Lots of broken chargers in Nicaragua
Richard A. Smith
richard at laptop.org
Mon Jan 25 20:29:17 EST 2010
On 01/25/2010 04:31 PM, Daniel Drake wrote:
> What seems to be a lesser-common problem in the other deployments I
> have seen seems to be quite common here: chargers are breaking due to
> damage to the cable and the point where the cable enters the big green
> plug that goes into the power socket.
> Although these problems seem to be due to carelessness with the
> chargers, it would certainly help this deployment if the units were
> stronger. This is a significant problem here.
> A project partner here has been able to repair almost all of the
> broken units by reinforcing the cables and sometimes swapping out the
> components inside the charger unit itself. I'll send in more details
> once they arrive.
The abuse case is a trade off. Without adding a lot of expense beefing
up all the parts in the chain something has to fail its just a question
In the XO we decided that we wanted the cable to fail rather than the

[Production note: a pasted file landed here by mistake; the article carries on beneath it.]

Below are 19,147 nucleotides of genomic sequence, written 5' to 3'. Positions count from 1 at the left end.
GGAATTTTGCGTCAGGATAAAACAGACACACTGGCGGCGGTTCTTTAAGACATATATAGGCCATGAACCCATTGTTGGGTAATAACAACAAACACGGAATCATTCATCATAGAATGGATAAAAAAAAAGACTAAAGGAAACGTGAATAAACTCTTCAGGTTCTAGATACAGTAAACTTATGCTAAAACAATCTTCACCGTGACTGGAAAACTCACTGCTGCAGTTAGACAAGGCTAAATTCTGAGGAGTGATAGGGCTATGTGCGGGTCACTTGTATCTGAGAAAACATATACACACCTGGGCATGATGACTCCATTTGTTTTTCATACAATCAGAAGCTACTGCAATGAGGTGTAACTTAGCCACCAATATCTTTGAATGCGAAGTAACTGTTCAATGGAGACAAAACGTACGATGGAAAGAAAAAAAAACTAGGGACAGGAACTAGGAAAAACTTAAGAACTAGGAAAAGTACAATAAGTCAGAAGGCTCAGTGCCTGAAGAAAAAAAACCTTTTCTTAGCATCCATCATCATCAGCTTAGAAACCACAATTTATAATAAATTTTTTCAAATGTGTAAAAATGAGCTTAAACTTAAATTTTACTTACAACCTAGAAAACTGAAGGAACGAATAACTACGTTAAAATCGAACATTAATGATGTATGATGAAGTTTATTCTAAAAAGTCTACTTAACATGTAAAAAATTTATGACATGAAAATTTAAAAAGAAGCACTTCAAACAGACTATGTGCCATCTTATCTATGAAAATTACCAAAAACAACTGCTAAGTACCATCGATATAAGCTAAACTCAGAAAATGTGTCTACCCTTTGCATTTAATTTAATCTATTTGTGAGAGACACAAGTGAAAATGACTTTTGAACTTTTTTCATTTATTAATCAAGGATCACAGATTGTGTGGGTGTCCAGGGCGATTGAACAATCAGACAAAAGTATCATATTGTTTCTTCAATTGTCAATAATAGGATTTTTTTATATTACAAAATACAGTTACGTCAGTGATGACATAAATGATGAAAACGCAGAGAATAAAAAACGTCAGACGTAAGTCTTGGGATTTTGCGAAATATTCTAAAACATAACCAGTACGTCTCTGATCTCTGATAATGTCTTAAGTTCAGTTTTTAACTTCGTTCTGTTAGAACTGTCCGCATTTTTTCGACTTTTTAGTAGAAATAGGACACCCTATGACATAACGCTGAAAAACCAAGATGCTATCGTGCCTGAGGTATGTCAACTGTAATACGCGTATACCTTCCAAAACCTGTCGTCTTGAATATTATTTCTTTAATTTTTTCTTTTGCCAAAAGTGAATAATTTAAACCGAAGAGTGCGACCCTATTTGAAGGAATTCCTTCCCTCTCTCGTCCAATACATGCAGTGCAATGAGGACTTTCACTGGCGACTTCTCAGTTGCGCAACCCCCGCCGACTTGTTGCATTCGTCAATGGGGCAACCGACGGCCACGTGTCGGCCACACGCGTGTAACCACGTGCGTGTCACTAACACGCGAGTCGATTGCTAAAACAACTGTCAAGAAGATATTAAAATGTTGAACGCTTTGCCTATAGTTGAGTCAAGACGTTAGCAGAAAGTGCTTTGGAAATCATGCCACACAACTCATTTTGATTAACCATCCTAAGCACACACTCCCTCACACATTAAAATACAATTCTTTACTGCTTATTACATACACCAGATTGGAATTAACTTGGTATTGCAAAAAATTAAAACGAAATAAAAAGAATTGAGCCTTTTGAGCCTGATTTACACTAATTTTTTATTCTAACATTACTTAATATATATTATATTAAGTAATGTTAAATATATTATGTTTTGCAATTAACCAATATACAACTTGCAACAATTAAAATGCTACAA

laptop. The mechanical coupling of the DC jack at the XO is stronger
than the cable. The plug is straight rather than right angle in hopes
that it would separate from the jack in high stress events but if the
force is perpendicular to the jack then its still going to bind.
Reinforcing the cable without careful analysis may cause failure at the
XO rather than in the cable.
As new power adapters are much cheaper than new laptop motherboards they
should probably take a closer look at how the cable is getting yanked
and attack that problem rather than beefing up the cable.
Richard A. Smith <richard at laptop.org>
One Laptop per Child
More information about the Devel